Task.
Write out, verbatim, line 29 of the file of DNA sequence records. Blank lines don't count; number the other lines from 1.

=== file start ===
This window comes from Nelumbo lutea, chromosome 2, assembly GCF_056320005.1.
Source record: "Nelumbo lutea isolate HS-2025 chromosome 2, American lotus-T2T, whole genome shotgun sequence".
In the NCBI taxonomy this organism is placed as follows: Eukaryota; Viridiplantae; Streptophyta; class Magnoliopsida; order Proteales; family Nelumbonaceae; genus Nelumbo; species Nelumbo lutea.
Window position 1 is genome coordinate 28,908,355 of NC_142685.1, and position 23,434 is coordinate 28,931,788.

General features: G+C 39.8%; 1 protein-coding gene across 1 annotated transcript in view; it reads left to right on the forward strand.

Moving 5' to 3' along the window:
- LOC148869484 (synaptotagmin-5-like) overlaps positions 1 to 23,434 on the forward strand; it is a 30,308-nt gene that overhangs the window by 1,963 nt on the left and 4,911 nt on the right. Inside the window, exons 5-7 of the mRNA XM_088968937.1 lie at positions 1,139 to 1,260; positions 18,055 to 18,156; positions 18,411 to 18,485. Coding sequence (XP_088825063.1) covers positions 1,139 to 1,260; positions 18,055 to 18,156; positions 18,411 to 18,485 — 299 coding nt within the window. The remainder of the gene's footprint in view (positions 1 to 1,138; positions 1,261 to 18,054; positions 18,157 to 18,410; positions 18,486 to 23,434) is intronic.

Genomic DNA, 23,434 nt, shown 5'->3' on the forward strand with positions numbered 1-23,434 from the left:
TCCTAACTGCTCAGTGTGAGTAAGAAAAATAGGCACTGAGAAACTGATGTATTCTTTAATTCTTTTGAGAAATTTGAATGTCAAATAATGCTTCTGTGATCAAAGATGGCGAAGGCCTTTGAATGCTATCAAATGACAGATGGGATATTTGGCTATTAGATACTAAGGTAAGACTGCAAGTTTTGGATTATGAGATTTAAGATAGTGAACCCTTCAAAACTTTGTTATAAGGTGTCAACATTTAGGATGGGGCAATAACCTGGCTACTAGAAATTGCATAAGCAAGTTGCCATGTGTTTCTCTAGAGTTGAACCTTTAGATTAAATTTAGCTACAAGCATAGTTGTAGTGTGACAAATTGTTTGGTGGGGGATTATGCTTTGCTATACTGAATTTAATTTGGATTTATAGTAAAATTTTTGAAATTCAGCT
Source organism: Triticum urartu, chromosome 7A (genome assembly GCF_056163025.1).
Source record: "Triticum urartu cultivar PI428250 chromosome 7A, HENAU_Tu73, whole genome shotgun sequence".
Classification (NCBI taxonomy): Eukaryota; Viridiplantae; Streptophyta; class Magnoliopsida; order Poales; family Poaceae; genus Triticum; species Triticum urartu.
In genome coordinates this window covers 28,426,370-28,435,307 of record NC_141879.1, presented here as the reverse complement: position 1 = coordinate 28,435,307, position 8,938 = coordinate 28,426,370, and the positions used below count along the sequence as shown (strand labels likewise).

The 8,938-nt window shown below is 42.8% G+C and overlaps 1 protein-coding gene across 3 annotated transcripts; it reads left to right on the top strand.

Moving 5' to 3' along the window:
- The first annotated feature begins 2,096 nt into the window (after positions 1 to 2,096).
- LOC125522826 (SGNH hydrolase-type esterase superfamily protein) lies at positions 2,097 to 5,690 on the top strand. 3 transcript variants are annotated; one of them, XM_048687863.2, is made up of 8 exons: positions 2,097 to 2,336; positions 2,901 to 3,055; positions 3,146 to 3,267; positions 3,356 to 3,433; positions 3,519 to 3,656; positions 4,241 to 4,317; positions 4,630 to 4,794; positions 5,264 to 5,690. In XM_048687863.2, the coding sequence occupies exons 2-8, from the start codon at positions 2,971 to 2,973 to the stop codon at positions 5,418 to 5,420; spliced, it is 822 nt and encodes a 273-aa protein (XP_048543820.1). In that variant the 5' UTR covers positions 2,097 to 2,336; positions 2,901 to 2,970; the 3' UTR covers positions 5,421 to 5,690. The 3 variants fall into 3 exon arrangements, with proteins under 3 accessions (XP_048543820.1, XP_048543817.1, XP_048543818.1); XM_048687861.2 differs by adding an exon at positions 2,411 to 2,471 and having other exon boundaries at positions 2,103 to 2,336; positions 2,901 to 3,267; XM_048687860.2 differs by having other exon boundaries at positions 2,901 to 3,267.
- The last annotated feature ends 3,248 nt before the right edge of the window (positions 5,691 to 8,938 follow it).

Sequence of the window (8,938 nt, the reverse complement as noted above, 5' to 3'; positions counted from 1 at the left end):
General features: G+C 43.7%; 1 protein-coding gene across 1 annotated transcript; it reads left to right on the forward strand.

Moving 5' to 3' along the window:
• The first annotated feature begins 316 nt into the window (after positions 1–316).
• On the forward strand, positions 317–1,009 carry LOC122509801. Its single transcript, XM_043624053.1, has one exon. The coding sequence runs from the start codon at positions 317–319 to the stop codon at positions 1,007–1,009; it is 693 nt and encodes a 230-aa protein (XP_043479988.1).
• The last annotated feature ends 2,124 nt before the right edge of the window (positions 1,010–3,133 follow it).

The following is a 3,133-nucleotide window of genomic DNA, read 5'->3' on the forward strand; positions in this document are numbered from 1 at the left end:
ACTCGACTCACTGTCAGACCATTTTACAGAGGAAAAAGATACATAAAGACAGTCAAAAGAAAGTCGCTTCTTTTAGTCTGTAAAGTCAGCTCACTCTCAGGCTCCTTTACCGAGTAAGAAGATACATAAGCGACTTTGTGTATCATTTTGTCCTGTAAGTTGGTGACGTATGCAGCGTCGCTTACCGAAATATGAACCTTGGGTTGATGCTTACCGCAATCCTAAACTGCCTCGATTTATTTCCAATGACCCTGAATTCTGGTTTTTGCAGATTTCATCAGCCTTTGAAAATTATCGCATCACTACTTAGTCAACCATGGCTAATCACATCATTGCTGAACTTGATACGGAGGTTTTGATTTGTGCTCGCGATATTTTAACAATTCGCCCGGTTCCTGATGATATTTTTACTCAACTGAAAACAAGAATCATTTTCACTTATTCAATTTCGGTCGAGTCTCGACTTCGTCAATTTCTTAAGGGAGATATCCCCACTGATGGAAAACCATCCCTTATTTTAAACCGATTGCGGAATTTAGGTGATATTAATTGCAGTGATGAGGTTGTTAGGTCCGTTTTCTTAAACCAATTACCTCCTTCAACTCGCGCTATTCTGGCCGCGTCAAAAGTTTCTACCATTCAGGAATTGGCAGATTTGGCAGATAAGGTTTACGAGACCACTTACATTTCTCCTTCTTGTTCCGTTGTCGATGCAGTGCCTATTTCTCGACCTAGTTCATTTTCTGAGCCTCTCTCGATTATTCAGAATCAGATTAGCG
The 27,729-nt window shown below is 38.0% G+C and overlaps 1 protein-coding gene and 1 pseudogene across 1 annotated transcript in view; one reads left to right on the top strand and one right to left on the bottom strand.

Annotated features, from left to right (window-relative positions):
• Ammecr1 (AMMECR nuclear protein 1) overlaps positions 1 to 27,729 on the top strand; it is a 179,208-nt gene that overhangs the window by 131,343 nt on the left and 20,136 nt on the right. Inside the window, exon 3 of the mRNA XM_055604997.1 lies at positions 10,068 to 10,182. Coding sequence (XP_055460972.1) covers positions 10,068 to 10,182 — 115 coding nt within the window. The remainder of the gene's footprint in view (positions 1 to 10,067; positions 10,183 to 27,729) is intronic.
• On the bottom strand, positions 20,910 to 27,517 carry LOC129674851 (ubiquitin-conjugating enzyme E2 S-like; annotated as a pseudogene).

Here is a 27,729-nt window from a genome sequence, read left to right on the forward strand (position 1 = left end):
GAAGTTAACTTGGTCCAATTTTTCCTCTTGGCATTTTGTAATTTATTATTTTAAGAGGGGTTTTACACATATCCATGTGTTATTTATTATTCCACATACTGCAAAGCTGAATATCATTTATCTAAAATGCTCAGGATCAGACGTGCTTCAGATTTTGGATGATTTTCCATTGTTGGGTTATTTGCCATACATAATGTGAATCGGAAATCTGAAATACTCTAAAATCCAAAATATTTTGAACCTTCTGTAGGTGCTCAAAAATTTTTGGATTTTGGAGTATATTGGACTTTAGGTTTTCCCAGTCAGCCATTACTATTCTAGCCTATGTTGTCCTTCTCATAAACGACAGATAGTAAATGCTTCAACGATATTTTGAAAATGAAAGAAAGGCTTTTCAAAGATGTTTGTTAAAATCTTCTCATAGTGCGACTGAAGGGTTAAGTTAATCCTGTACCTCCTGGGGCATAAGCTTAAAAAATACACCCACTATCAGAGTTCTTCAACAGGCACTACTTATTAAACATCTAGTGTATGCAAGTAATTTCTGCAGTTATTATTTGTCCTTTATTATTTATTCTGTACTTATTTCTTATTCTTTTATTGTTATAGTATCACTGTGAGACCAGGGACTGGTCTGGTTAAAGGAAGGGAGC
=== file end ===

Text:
• Ammecr1 (AMMECR nuclear protein 1) overlaps positions 1 to 27,729 on the top strand; it is a 179,208-nt gene that overhangs the window by 131,343 nt on the left and 20,136 nt on the right. Inside the window, exon 3 of the mRNA XM_055604997.1 lies at positions 10,068 to 10,182. Coding sequence (XP_055460972.1) covers positions 10,068 to 10,182 — 115 coding nt within the window. The remainder of the gene's footprint in view (positions 1 to 10,067; positions 10,183 to 27,729) is intronic.